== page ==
Antisense oligonucleotide therapies get delivered across the blood-brain barrier

By Samantha Black, PhD, ScienceBoard editor in chief

August 13, 2021 -- Researchers have demonstrated that heteroduplex oligonucleotide drugs conjugated with cholesterol efficiently cross the blood-brain barrier and can be used to treat central nervous system (CNS) diseases. The findings were published in Nature Biotechnology on August 12.

Antisense oligonucleotide (ASO) therapeutics are molecules that contain 18 to 30 base pairs that modify expression of a target mRNA, with the goal of suppressing harmful proteins or noncoding RNAs. These base pairs are ordered in reverse (antisense) and prevent the production of pathogenic proteins through binding to the "sense" strand of mRNA targets.

In general, only small hydrophobic molecules with a molecular weight of less than 450 dalton can penetrate the blood-brain barrier and the blood-cerebrospinal fluid barrier. ASOs are highly polar and thus generally do not enter the brain intact after system administration.

Researchers from Tokyo Medical and Dental University, Takeda Pharmaceutical, and Ionis Pharmaceuticals have developed DNA/RNA heteroduplex oligonucleotides (HDOs) conjugated to cholesterol (Chol-HDO) or alpha-tocopherol (Toc-HDO) as a drug delivery platform. They hope the technology will overcome the limited efficacy of ASOs targeting the CNS without requiring intrathecal administration.

The scientists synthesized and evaluated 14 lipophilic conjugates, including nine natural fatty acids and sterols, for gene knockout in the mouse CNS. The single-stranded ASO and the lipid-conjugated HDOs were injected intravenously at a dose of 50 mg per kg. Levels of target gene expression -- metastasis-associated lung adenocarcinoma transcript 1 (Malat1) RNA -- were measured in the cerebral cortex by quantitative polymerase chain reaction (PCR) with reverse transcription (qRT-PCR).

The team found that HDOs distribute throughout the brain, spinal cord, and peripheral tissues to suppress the expression of target genes by up to 90% in the CNS, whereas single-stranded ASOs conjugated to cholesterol have limited activity.

"We found that cholesterol conjugated HDO (Chol-HDO), unlike cholesterol-ASO, efficiently reached the CNS following subcutaneous or intravenous administration in experimental animals," said first author Tetsuya Nagata, PhD, an associate professor at Tokyo Medical and Dental University, in a statement. "The Chol-HDO platform showed significant dose-dependent target gene reductions with prolonged action in all CNS regions and cell types."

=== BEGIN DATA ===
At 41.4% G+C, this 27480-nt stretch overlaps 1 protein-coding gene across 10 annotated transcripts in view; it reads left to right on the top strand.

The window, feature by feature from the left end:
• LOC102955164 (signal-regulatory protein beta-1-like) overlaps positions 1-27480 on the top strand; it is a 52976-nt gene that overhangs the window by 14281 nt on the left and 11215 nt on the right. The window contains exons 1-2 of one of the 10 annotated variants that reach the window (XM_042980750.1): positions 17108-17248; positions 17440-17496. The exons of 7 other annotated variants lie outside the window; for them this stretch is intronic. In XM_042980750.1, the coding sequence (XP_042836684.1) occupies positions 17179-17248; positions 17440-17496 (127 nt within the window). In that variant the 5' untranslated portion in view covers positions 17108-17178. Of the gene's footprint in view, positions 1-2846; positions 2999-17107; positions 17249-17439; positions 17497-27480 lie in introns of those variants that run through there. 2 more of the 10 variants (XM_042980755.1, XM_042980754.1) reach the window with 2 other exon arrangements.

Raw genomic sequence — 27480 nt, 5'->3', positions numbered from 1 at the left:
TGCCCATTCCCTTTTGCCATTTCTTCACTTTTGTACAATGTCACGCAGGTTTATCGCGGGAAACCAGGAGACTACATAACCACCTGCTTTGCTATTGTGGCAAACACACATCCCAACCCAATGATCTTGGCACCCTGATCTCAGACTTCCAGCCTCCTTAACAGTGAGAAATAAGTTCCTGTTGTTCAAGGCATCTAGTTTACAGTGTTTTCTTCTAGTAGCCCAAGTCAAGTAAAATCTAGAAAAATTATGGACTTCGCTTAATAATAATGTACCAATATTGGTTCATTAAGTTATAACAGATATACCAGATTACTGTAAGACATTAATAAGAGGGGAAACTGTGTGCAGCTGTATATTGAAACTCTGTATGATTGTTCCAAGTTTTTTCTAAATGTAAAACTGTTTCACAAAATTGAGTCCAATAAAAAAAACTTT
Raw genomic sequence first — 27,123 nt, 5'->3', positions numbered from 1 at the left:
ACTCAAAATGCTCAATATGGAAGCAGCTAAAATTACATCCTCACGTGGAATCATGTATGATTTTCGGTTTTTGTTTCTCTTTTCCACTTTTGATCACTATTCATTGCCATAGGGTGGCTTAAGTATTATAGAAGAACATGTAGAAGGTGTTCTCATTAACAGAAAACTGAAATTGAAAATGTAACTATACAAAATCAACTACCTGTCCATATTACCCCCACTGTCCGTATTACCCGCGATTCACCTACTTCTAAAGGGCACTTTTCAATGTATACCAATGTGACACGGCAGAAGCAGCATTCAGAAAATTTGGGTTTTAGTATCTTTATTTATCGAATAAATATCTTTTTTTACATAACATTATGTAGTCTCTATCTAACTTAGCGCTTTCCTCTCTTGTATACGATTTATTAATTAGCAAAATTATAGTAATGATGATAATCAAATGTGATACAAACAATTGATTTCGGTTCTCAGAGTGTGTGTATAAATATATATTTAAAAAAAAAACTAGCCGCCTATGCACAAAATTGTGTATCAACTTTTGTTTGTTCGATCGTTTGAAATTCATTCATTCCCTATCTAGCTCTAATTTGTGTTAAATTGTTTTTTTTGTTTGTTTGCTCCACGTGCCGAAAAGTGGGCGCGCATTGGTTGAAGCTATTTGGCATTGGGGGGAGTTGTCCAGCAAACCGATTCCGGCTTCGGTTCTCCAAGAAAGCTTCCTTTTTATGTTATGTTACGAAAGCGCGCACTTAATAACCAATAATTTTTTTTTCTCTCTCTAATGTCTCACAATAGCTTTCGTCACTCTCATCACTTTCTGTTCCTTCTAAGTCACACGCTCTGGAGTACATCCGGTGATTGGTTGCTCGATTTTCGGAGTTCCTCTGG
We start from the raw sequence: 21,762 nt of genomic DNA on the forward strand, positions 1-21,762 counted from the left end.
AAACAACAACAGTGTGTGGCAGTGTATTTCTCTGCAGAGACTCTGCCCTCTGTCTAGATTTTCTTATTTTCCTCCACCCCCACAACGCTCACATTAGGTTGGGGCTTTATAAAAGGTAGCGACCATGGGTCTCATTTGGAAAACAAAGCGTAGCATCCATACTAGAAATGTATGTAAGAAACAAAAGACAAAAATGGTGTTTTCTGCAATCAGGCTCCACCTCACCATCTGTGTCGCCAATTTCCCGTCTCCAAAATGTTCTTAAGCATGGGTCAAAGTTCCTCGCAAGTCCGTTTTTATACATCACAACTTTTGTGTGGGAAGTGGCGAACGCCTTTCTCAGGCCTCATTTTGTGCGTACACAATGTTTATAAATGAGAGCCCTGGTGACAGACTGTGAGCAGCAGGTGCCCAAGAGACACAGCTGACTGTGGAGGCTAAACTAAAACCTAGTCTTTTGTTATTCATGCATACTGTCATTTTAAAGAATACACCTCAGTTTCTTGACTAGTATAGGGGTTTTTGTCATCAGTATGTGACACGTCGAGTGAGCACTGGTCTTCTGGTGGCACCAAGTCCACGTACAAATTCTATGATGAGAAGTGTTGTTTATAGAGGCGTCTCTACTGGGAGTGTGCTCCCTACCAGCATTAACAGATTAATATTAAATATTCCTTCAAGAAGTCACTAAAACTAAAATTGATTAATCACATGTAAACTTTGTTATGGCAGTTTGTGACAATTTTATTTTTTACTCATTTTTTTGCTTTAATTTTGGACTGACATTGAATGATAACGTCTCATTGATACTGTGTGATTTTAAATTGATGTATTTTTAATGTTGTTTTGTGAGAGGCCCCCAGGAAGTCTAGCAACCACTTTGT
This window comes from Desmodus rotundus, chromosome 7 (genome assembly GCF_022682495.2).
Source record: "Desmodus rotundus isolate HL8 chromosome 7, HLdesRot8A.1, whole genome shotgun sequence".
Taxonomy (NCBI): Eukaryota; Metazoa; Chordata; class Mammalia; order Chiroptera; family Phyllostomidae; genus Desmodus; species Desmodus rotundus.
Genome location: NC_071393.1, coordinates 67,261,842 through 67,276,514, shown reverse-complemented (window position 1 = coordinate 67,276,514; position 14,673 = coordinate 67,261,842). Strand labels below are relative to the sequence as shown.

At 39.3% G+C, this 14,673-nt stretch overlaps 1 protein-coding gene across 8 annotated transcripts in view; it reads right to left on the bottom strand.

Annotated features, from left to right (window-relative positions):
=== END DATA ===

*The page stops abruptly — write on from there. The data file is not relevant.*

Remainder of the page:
Furthermore, the longer-chain fatty acid conjugates -- lauroyl (C12), lauroyl (C12OH), stearoyl (C18), and alpha-tocopherol -- showed modest knockdown of Malat1 in the CNS, but the cholesterol conjugate was the most effective, reducing Malat1 levels by approximately 60% with a single intravenous injection. The authors suggested that cholesterol and tocopherol, which have a cyclic structural framework, were more effective than straight-chain fatty acids.

They also investigated the pharmacokinetics of multiple injections, as well as subcutaneous dosing. In vivo, repeated injections of Chol-HDO reduced Malat1 in the CNS by around 90%, with an approximate 50% reduction observed with the Toc-HDO. This RNA reduction by Chol-HDO was sustained throughout the brain for more than two months. The results in mice were also confirmed in rat models.

Drastic target gene (RNA) suppression in the cerebral cortex when blood-brain-barrier heteroduplex oligonucleotide (BBB-HDO) is administered intravenously to mice.
(A) Drastic target gene (RNA) suppression in the cerebral cortex when blood-brain-barrier heteroduplex oligonucleotide (BBB-HDO) is administered intravenously to mice. (B) RNA images in the cerebral cortex after administration of BBB-HDO to mice. The brown signal indicates RNA, but the signal is almost completely suppressed by BBB-HDO. (Scale: 100 µm). (C) Live image of mouse brain observed by in vivo confocal laser microscopy. The single-stranded antisense oligonucleotide (ASO) remains in the blood vessels of the brain, while the BBB-HDO is directly transferred into the brain. Image courtesy of Tokyo Medical and Dental University. Licensed under CC BY-NC-ND.

The compounds were generally well tolerated, even though higher accumulation of ASO was observed in peripheral organs, such as the liver and kidney, relative to the CNS. The authors noted that, in particular, the biodistribution of Chol-HDO is substantially greater to the peripheral tissues than to the brain.

"Systemic doses being higher, adverse effects such as mild decrease in platelets were expected," said Nagata. "However, divided or subcutaneous dosing can rescue these. We may also strategize by initiating treatment with intrathecal dosing to rapidly achieve therapeutic concentrations, followed by intravenous or subcutaneous maintenance as needed."

"Our innovative therapeutic platform for blood-to-brain delivery of ASOs may revolutionize management of neurodegenerative diseases," said senior author Dr. Takanori Yokota, PhD, a professor at Tokyo Medical and Dental University. "Future research will help define the specific molecular pathways, thus optimizing delivery of ASO pharmacotherapy to the CNS."

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